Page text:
2007 Toyota Tundra

Erik B. Johnson
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It's no secret that Toyota has been making a substantial effort of late to appear more American. Its recent entries into the premier leagues of good-ole-boy racing--first the NASCAR Craftsman Truck Series and, more recently, the NASCAR Nextel Cup--attest quite loudly to that. But turning left repeatedly can only get you so far with American consumers, some of whom don't even watch NASCAR or any of its subseries. Quality product is what impresses people, a truth that can't be any more self-evident considering Toyota built its reputation--and gargantuan sales figures--on the backs of well-built, reliable vehicles like the Camry and the RAV4 SUV.

That truth also makes the all-new Tundra, arguably the most significant new-vehicle introduction at this year's Chicago auto show, an important piece of hardware for Toyota in its quest to maintain its positive momentum in the American marketplace.

The outgoing version had adequate levels of comfort and capability, but was--and this is being generous--seriously outgunned by larger, brawnier, and, well, truck-ier competition. Despite its shortcomings, however, the Tundra was never exactly a sales failure for Toyota, with 126,529 examples moved last year. But that number pales in comparison when placed next to the 901,463 Ford F-series trucks, the 705,980 Chevy Silverados, and the 400,543 Dodge Rams sold during the same period.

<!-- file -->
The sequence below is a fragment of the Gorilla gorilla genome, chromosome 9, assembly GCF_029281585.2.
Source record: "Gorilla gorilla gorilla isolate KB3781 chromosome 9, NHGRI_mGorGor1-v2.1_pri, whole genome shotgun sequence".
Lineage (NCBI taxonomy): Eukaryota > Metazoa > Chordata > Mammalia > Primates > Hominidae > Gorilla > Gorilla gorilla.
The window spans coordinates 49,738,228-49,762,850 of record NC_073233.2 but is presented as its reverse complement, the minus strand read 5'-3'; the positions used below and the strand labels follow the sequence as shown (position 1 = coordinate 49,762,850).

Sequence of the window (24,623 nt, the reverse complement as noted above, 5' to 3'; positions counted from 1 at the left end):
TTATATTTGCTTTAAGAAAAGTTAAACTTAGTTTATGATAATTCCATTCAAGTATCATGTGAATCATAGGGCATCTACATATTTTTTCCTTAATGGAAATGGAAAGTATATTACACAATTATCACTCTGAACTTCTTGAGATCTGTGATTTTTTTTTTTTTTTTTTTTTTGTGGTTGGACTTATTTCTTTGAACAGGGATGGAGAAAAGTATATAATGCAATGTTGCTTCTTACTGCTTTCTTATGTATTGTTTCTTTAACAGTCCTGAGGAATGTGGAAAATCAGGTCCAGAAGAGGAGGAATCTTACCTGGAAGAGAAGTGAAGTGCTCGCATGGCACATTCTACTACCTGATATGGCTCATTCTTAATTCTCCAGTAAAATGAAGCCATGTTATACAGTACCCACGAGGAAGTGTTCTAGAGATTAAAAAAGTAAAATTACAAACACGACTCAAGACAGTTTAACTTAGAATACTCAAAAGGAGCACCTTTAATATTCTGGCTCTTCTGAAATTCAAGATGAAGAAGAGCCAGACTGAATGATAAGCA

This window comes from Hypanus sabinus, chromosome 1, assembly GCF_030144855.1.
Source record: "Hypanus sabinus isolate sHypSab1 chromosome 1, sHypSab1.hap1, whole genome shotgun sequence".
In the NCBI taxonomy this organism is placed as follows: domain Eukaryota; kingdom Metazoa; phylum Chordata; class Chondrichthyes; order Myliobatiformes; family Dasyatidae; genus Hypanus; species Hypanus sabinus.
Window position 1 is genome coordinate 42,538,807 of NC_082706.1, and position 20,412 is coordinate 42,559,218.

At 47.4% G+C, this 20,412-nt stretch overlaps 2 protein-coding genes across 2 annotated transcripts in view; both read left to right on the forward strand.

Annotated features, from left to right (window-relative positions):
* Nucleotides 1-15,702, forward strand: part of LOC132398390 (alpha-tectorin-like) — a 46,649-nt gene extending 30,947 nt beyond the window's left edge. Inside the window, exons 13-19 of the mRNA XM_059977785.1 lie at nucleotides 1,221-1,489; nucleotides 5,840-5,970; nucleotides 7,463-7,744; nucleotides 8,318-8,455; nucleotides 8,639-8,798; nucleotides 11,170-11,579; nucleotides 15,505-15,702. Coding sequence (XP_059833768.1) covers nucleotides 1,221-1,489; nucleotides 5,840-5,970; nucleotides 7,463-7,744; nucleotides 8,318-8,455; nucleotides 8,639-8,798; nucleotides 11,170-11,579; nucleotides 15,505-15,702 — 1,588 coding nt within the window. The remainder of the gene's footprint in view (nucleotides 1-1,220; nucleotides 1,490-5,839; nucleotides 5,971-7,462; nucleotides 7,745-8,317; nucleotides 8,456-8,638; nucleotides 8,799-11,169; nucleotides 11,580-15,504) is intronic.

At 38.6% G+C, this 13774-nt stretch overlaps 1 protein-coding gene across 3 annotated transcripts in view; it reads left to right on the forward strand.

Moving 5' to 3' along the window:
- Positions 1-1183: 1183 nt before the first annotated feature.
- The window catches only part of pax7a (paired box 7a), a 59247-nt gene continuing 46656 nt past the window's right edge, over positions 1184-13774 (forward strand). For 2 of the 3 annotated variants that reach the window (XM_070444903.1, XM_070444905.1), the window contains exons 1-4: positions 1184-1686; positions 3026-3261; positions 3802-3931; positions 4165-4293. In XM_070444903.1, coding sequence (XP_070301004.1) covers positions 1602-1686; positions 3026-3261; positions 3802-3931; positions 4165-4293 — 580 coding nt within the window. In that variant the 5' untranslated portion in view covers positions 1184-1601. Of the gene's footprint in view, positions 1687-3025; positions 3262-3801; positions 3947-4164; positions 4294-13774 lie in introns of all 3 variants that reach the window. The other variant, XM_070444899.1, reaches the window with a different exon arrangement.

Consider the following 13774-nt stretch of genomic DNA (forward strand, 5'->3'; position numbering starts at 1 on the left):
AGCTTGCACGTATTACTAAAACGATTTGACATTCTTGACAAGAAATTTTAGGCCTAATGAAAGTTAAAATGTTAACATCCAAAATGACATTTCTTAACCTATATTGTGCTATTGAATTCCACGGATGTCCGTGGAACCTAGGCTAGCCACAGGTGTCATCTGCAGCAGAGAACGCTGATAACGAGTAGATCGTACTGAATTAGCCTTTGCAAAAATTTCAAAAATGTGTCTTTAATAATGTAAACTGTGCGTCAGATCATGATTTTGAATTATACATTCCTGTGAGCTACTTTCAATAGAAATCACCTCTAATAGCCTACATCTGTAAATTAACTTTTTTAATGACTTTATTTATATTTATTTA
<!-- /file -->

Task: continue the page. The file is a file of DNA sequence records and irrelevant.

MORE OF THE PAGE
But Toyota, as usual, has a plan, beginning with making the new truck larger in all the areas. The new truck will offer three cab setups, including a standard cab, a double cab with smaller front-hinged rear doors, and, for the first time, a true crew cab featuring four real doors with a full-size rear bench. (The double cab replaces the access cab as the mid-grade bodystyle.) Preliminary specifications show that the new, mid-lineup double-cab truck (shown here) is only 1.4 inches shorter than the outgoing range-topping model, and that same amount has been added to the old truck's height. The bed also gains a whopping 4.4 inches of length, and the wheelbase has jumped from 140.5 inches to nearly 146 inches. That, in turn, means a roomier cabin, more hauling capability, and an even more comfortable ride. There will also be three trim levels: base (the regular one), SR5 (the sporty one), and Limited (the fancy one). Add in the various bed lengths, and the Tundra will be available in over thirty different configurations.

Toyota's 2004 FTX concept truck was a fairly accurate, if more guppy-like, precursor to the all-new model. The production Tundra's styling is still, like the outgoing model's, on the boring side of dull, but it is handsome. The added height has beefed up the truck's physical presence and, viewed in profile, the stubby nose--quickly becoming a signature Toyota design element--gives the impression that each and every spare millimeter was put to good use maximizing cabin space and cargo bed capacity. The interior is typical Toyota: thoughtfully designed but visually uninteresting. Taking a page from the F-150's playbook, the Tundra's designers have placed the shift lever on the center console, freeing up the right side of the steering column for a second control stalk. A variety of tech-heavy options will be available, including a widescreen backup camera, a premium JBL sound system, and Bluetooth cell-phone connectivity.

Front Passenger Side View

2004 Toyota FTX Concept

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